City officials to display support for medical cannabis oil industry Tuesday, but a briefing was canceled

Local business groups "have expressed interest for becoming licensed providers."

VIRGINIA BEACH — A City Council briefing Tuesday about the emerging medical cannabis oil industry in the state was “deferred” last minute because of a scheduling conflict.

A new date for the briefing has not been finalized but Vice-Mayor Jim Wood said it could be in July.

Del. Glenn Davis, who represents the 84th District in Virginia Beach, and the city’s Director of Economic Development Warren Harris, were scheduled to give the presentation to City Council. Davis was one of the patrons of the legislation allowing medical cannabis oil that was signed by Gov. Ralph Northam in March.

The briefing by Davis and Harris was slated to be a discussion of the economic benefits of the medical cannabis oil industry, and is an indication of support among top city officials for attracting the industry to the city.

What does this mean for Virginia?

As the regulatory process moves forward, people like Daniel Rouleau — a marijuana advocate, and cannabis industry consultant — is happy with the progress, but also surprised.

“It’s definitely a unique opportunity here in Virginia,” Rouleau said. “And five years ago, I did not think I’d be able to own a cannabis consulting business.”  

Rouleau said people in Virginia won’t need to travel to other states for relief from the many medical conditions that cannabis oil can treat.

Rouleau is also on the board of directors of the Virginia chapter of the National Organization for the Reform of Marijuana Laws — Virginia NORML — and serves with its executive director, Jenn Michelle Pedini.

Rouleau and Pedini also operate the state’s only major “cannabis consulting firm,” Virginia Cannabis Group. The firm “provides the expertise and assistance needed to apply, start, and grow your cannabis company” in Virginia, according to their website.

Pedini said even with the passage of Virginia’s medical cannabis oil legislation, there have been a lot concerns about having the medical cannabis oil industry in the state.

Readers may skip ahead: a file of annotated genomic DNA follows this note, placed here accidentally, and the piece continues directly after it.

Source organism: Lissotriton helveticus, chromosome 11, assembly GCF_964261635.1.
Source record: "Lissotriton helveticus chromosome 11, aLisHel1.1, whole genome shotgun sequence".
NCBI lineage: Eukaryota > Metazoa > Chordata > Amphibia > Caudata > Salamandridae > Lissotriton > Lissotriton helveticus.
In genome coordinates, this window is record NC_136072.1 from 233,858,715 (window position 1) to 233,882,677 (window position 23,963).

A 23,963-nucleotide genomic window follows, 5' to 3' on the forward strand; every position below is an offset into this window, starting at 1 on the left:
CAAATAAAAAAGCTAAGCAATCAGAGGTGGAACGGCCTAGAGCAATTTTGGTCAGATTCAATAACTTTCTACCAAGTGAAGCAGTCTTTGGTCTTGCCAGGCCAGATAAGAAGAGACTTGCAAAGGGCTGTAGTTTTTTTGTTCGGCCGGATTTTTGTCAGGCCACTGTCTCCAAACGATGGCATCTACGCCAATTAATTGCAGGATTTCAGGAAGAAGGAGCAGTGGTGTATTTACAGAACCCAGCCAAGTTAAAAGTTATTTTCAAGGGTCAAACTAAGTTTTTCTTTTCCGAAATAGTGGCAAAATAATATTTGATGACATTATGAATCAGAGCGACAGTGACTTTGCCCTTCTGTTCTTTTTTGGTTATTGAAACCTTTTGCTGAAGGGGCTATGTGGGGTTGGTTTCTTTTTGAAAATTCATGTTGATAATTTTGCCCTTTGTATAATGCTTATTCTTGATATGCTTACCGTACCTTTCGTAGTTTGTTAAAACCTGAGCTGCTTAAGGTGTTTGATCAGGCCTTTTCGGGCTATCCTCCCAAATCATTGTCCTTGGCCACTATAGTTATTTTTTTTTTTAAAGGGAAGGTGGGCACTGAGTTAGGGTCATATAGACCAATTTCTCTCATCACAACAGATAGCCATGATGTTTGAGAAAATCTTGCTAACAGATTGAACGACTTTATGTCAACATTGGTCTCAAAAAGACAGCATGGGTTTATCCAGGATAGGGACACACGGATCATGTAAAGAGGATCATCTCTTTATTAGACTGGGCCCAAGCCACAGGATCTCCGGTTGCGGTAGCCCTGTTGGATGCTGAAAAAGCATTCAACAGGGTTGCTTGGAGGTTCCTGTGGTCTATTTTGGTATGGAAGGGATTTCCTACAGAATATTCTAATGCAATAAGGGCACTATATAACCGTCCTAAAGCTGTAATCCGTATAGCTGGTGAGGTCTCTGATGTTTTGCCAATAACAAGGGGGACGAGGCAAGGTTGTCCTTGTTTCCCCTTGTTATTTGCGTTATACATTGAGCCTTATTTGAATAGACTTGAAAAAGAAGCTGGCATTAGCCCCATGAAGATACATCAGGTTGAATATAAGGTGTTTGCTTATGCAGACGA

The conversation around regulation has certainly shifted as we’ve gone deeper into the process,” Pedini said. “I think the legislature and board of pharmacy recognize better who the experts on the subject matter are in this state.”

Exactly where will the cannabis be grown?

According to the Virginia Department of Health, there are five health service areas in the state. The Virginia Board of Pharmacy, which is the regulatory agent for the state’s medical cannabis oil industry, will award one license to a business in each HSA.

June 8 was the deadline to apply for one of those five licenses, which required a nonrefundable $10,000 application fee. Officials will announce which businesses receive licenses on Sept. 25.

Related story: Why are two local businessmen stoked about hemp? (Hint: Not to get high)

Local business groups “have expressed interest for becoming licensed providers,” according to City Council’s presentation on cannabis oil that was slated for Tuesday.

The Hampton Roads area in general has expressed much interest in the new industry. According to statistics emailed by Diane Powers, spokeswoman for the Virginia Department of Health Professions, interest in becoming a licensed provider of medical cannabis in the state was highest in the Hampton Roads area.

Of the 51 total applications received by the pharmacy board, 15 were from Hampton Roads, more than any other HSA in the state, according to Powers’ email. State officials are currently not releasing any details from the applications because of the proprietary information they contain.

Although the legislation — which permits the medical use of cannabis oil, produced by only five providers in the state — is narrow in its scope, Rouleau said the implications of the bill are actually significant.

“We are setting the policy model nationwide with the new standard of ‘let doctors decide,’ Rouleau said.

Most states regulating cannabis products for medical use have a “list-based system,” Rouleau said. Rather than a doctor’s recommendation, a legislature creates a list of medical conditions they have approved for treatment by a cannabis product.

Virginia’s legislation “is actually huge,”

So how do Virginia Beach leaders fit into all this?

“Delegate Davis has long been a champion of expanding medical cannabis access in the Commonwealth,” Pedini wrote in an email. “We look forward to continuing our work together to bring much needed relief to the thousands of Virginians who’ve been waiting years to obtain safe, regulated medical cannabis products here at home.”

Follow Joshua on Twitter @WeinsteinReport or email him at Joshua@localvoicemedia.com

Updated June 28, 2018: Daniel Rouleau passed the bar exam but is not licensed to practice law in Virginia. He was referred to as a Virginia Beach attorney in an older version of this story.

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